Park Wan-so

Park Wan-so (born 1931) (Hangul: 박완서) is a South Korean writer

Early years

Park Wan Suh (also Park Wan-seo, Park Wan-so, Park Wansuh, Park Kee-pah and Pak Wan-so, Pak Wanso) was born in 1931 in Gaepung-gun in what is now Hwanghaebuk-doin North Korea.[3] Park entered Seoul National University, but dropped out almost immediately after attending classes due to the outbreak of the Korean War and the death of her brother.[4] During the war, Park was separated from her mother and elder brother by the North Korea army, which moved them to North Korea.[5] She lived in the village of Achui, in Guri, outside Seoul until her death.[6] Park died on the morning of January 22, 2011, suffering from cancer.[7]

Work

Park did not publish her first work, The Naked Tree, until 1970, when she was 40. Her ouvre quickly grew however and as of 2007 she had written fifteen novels, and 10 short story collections[5]. Her work is “revered” in Korea[6] and she has won many Korean literary awards including, in 1981 the Isang Literary Prize and in 1990 the Korean Literature award [7].  Park’s early work focused on the tragedy of families separated by the Korean Civil war, and the ongoing damage caused by that war in its survivors is demonstrated in suck works as The Naked Tree, Warm Was the Winter that Year, and Who Ate Up all the Shinga (to which Park has released a second volume, not yet published in English, Was the Mountain Really There). Since about 1980, Park’s work has centered on families, problems affecting women in Korea’s extremely patriarchal sociaty and biting critiques of the middle class[8]. Perhaps the most vivid example of this is in her work The Dreaming Incubator in which a woman is forced to undergo a series of abortions until she can deliver a male child.  Her best known works in Korea include Bad Luck in the City, Swaying Afternoons, Warm Was the Winter that Year, and Are you Still Dreaming?[9].

Park’s translated novels include “Who Ate up All the Shinga” which sold some 1.5 million copies in Korean [10] and was well-reviewed in English translation. Park is also published in “The Red Room: Stories of Trauma in Contemporary Korea “

Partial list of publications in English

My Very Last Possession: And Other Stories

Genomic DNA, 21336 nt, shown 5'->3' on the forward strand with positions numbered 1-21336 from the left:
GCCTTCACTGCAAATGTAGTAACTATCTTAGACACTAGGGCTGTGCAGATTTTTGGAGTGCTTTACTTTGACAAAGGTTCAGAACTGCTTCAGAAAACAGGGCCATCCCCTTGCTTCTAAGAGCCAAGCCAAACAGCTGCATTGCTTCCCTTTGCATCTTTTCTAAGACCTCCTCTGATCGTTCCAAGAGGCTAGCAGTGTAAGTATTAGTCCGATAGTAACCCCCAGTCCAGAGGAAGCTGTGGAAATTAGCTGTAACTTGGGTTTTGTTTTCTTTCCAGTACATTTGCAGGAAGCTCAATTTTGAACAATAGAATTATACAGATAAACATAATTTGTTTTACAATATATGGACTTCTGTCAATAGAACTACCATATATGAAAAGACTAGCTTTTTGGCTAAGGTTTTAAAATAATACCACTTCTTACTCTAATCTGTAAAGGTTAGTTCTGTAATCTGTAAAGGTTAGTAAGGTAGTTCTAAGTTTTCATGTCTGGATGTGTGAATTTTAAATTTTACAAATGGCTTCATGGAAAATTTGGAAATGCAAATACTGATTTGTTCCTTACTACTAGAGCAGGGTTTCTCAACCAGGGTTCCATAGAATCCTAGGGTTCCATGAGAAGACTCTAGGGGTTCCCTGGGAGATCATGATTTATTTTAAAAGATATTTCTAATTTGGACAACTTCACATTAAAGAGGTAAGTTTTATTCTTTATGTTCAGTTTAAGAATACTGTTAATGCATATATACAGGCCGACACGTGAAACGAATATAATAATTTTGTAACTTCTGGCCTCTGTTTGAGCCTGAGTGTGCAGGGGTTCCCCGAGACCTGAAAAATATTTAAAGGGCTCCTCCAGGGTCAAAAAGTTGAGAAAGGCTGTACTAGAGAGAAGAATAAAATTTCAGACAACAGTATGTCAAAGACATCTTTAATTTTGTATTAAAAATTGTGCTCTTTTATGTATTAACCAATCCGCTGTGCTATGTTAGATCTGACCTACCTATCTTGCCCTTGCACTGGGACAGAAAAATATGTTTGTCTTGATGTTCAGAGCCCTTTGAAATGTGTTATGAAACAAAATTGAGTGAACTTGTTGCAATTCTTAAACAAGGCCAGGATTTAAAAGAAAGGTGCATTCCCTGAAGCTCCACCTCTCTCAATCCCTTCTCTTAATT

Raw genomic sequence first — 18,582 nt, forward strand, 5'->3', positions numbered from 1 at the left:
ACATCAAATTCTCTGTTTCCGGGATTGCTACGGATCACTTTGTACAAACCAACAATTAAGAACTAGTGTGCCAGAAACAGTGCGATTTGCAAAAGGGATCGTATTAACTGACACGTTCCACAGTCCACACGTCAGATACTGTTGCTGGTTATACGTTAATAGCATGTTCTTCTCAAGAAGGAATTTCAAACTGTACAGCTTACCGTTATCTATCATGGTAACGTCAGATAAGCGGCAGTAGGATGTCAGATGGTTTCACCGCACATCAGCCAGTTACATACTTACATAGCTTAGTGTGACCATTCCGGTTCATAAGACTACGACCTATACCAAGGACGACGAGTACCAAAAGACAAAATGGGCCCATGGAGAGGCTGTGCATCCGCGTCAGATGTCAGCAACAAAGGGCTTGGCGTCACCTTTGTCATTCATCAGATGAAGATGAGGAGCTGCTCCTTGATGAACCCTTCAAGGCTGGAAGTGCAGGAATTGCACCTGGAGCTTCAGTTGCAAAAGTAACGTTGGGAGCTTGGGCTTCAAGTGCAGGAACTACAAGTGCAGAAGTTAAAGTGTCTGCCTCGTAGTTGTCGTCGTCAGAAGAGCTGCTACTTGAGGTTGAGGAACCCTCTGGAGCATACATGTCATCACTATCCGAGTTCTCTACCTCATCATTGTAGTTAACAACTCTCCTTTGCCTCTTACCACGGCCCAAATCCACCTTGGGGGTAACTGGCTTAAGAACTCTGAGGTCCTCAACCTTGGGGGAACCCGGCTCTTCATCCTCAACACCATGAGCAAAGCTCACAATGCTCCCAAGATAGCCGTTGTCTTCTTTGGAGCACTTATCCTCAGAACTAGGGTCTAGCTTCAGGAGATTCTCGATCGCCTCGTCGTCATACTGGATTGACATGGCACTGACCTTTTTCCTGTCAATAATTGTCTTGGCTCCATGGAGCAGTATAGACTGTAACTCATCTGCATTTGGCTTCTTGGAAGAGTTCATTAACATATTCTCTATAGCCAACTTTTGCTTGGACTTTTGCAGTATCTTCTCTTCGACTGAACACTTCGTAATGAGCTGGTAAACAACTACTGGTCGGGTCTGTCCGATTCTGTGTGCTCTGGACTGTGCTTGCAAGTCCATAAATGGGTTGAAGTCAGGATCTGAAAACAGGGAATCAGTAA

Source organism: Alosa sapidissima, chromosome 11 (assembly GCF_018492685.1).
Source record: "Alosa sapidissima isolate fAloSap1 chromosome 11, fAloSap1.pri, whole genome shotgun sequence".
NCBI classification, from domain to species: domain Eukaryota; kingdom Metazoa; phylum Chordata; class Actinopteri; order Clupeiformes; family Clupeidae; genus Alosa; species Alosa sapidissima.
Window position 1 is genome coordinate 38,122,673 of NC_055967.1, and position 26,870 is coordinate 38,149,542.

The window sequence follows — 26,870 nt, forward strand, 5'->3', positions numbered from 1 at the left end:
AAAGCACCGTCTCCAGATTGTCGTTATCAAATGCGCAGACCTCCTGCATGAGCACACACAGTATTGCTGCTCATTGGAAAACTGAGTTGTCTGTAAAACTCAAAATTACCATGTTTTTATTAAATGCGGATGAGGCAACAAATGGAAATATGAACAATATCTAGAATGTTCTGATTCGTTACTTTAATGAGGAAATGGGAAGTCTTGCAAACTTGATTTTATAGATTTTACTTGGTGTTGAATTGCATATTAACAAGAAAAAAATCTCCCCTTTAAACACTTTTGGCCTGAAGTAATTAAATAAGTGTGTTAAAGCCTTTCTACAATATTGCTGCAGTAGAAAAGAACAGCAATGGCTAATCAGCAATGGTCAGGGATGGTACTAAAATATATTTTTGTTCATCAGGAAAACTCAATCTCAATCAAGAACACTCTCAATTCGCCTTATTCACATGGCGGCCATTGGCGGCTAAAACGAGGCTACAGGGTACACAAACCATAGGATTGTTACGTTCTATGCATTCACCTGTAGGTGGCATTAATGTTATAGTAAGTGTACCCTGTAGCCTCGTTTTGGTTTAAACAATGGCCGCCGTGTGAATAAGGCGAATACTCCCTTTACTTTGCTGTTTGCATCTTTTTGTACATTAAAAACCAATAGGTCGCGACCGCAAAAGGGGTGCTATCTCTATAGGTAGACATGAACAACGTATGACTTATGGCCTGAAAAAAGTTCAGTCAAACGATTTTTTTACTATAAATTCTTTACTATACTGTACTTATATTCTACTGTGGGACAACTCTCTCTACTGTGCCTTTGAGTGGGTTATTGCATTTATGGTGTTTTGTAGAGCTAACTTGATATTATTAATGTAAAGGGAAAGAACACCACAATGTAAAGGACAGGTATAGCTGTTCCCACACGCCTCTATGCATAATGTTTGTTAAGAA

The Red Room: Stories of Trauma in Contemporary Korea
Sketch of the Fading Sun
Three Days in That Autumn
Weathered Blossom (Modern Korean Short Stories)
Who Ate Up All the Shinga?: An Autobiographical Novel

Partial list of publications in Korean

The Naked Tree (Namok, 1970)
The Beginning of Days Lived (Sara-inneun, Nal-ui Sijak, 1980)
Mama’s Stake (Eommanui Malttuk, 1982)
Warm Was the Winter That Year (Geuhae Gyeoul-eun Ttatteuthaenne, 1983)
The Woman Standing (Seoinneun  Yoja, 1985)
Illusion (Mimang, 1990)
My Beautiful Neighbor (Na-ui Areumdaun Iut, 1991)
The Dreaming Incubator (Kkumkkuneun Incubator, 1993)
Such a Lonely You (Neomuna Sseulsseurhan Dangsin, 1999)
A Very Old Joke (Silcheonmunhak, 2000)
Who Ate up All the Sing-a (Woongjin, 2002)

References

  1. ^ “Writer, Park Wansuh. List: Books from Korea. KLTI
  2. ^ Korean Writers: The Novelists. Minmusa Publishing, 2005. (p 213)
  3. ^ “Writer, Park Wansuh. List: Books from Korea. KLTI
  4. ^ “Writer, Park Wansuh. List: Books from Korea. KLTI
  5. ^ Cherished Themes from Park Wan-seo’s Literary Life. Korea Focus. Choi Jae-bong
  6. ^ Colonial Modernity in Korea By Gi-Wook Shin, Michael Edson Robinson p224
  7. ^ Korean Writers: The Novelists. Minmusa Publishing, 2005. (p 212)
  8. ^ Cherished Themes from Park Wan-seo’s Literary Life. Korea Focus. Choi Jae-bong
  9. ^ http://park.org/Korea/Pavilions/PublicPavilions/KoreaImage/e-information/culture/pack.html
  10. ^ “Writer, Park Wansuh. List: Books from Korea. KLTI

External links

Park’s Korean Wikipedia page
A review of “Who Ate Up All the Shinga”
Park Wan-so on AuthorTrek

7 thoughts on “Park Wan-so

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  6. Jesus Christ ! She’s been gone for over five years. She died on 1-22-2011.
    One of my favorite authors.
    Mike

  7. Mike Kim,

    She was a canonical author – her early writing was among the best of the hard/war-times fiction and her pivot to a more modern, feminist subject matter predicted what was to come in Korean fiction as is now being worked out by authors like Bae Suah and Han Kang (Congrats to her for winning the Man Booker Prize!)

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